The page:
cur-mud-geon: anyone who hates hypocrisy and pretense and has the temerity to say so; anyone with the habit of pointing out unpleasant facts in an engaging and humorous manner
The Supreme Court for the European Union decided a case on Thursday that pretty well ties a big bow around all the problems that the 27 member countries of the Union have today. We know that entitlements are sinking the economies of the EU countries. We know that bail-outs are the order of the day for EU countries. We know that people simply cannot seem to understand that there has to be a limit to what they receive from their governments.
But I didn’t really understand to what degree this sense of entitlement had risen until seeing this Court decision.
The four to six weeks of annual vacation in Europe are, as the article points out, near and dear to the citizenry in the EU. As one court said, “The purpose of entitlement to paid annual leave is to enable the worker to rest and enjoy a period of relaxation and leisure.”
This case dealt with the unfortunate person who fell ill during his or her annual leave period. The first issue dealt with the person who had scheduled a leave but then fell ill before the leave began. The courts had earlier found that this person was entitled to re-schedule the leave instead of being forced to use part or all while ill.
The decision yesterday carried that further. It is now the law of the land in the European Union that anyone who falls ill while on his or her annual leave is entitled to take another annual leave.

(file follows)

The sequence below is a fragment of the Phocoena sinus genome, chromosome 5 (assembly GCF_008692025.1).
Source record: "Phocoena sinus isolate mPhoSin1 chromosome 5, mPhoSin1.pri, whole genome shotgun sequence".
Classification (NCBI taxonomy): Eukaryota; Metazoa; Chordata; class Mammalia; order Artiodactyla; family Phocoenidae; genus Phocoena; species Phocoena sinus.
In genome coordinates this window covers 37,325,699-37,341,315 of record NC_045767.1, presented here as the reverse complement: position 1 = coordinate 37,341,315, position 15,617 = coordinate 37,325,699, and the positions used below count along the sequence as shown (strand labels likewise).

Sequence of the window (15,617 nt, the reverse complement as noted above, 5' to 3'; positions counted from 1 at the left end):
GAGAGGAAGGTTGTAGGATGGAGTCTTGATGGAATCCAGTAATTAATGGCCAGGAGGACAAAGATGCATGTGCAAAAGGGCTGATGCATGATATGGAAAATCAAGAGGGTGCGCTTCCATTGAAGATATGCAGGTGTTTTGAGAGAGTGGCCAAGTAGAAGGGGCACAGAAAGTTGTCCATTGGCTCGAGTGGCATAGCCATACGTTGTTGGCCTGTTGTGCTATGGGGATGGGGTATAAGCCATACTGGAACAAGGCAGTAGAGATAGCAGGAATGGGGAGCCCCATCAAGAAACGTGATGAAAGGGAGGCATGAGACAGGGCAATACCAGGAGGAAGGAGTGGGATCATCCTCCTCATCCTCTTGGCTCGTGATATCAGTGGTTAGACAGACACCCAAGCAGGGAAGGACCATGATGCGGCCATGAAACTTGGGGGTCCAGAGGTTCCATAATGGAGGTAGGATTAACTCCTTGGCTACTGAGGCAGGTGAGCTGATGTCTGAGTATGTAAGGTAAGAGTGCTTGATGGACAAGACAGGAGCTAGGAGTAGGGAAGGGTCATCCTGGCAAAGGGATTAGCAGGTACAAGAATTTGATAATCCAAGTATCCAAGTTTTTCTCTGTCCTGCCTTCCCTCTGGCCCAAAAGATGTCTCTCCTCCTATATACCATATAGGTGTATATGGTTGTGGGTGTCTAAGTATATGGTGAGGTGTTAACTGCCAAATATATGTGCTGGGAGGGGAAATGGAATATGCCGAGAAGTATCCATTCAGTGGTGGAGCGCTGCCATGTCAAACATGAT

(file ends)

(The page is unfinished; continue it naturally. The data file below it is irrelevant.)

I wonder if the next case won’t be one to determine how many times this rule can be used in one annual period of time? What if a truly unfortunate person is taken ill during the second annual leave? Shouldn’t he or she be rewarded with a third annual leave in that one-year period of time? If that is the case, then how could the court not permit the really, really unfortunate person a fourth ‘do-over’ if he or she was struck down by illness again?
Maybe the EU moniker for the European Union actually stands for Entitlements Unlimited.
Is this a portent of the future facing us in the United States if we continue to dole out more entitlements that are simply necessary for the common welfare of the country? Can there ever be a finite end/limit to the number of entitlements or is that simply too cruel, as it seems to have been found in Europe?